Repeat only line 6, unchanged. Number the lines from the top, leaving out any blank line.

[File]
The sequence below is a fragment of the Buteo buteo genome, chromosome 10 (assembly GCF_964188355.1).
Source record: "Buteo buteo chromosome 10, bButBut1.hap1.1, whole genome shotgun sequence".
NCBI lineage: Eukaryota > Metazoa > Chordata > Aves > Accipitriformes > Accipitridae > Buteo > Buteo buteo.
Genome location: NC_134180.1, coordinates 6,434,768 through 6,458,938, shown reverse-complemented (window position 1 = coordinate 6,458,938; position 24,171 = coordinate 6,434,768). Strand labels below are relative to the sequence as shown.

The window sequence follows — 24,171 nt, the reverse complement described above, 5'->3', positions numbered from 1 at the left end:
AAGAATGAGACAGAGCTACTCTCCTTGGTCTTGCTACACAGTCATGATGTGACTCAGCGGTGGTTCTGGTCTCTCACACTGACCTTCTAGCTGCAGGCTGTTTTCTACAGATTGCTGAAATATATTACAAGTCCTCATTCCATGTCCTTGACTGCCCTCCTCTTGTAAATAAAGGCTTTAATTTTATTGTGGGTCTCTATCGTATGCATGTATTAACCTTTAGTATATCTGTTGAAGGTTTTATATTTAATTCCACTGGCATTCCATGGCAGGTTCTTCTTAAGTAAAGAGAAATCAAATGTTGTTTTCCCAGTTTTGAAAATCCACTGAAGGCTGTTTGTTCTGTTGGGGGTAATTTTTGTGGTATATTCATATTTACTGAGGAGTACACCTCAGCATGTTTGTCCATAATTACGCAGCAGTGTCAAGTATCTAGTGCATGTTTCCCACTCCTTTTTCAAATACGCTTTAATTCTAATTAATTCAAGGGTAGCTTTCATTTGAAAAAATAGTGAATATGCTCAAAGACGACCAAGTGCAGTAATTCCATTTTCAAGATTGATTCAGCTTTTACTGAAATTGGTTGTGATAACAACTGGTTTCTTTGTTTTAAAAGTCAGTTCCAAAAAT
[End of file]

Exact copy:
AAGAATGAGACAGAGCTACTCTCCTTGGTCTTGCTACACAGTCATGATGTGACTCAGCGGTGGTTCTGGTCTCTCACACTGACCTTCTAGCTGCAGGCTGTTTTCTACAGATTGCTGAAATATATTACAAGTCCTCATTCCATGTCCTTGACTGCCCTCCTCTTGTAAATAAAGGCTTTAATTTTATTGTGGGTCTCTATCGTATGCATGTATTAACCTTTAGTATATCTGTTGAAGGTTTTATATTTAATTCCACTGGCATTCCATGGCAGGTTCTTCTTAAGTAAAGAGAAATCAAATGTTGTTTTCCCAGTTTTGAAAATCCACTGAAGGCTGTTTGTTCTGTTGGGGGTAATTTTTGTGGTATATTCATATTTACTGAGGAGTACACCTCAGCATGTTTGTCCATAATTACGCAGCAGTGTCAAGTATCTAGTGCATGTTTCCCACTCCTTTTTCAAATACGCTTTAATTCTAATTAATTCAAGGGTAGCTTTCATTTGAAAAAATAGTGAATATGCTCAAAGACGACCAAGTGCAGTAATTCCATTTTCAAGATTGATTCAGCTTTTACTGAAATTGGTTGTGATAACAACTGGTTTCTTTGTTTTAAAAGTCAGTTCCAAAAAT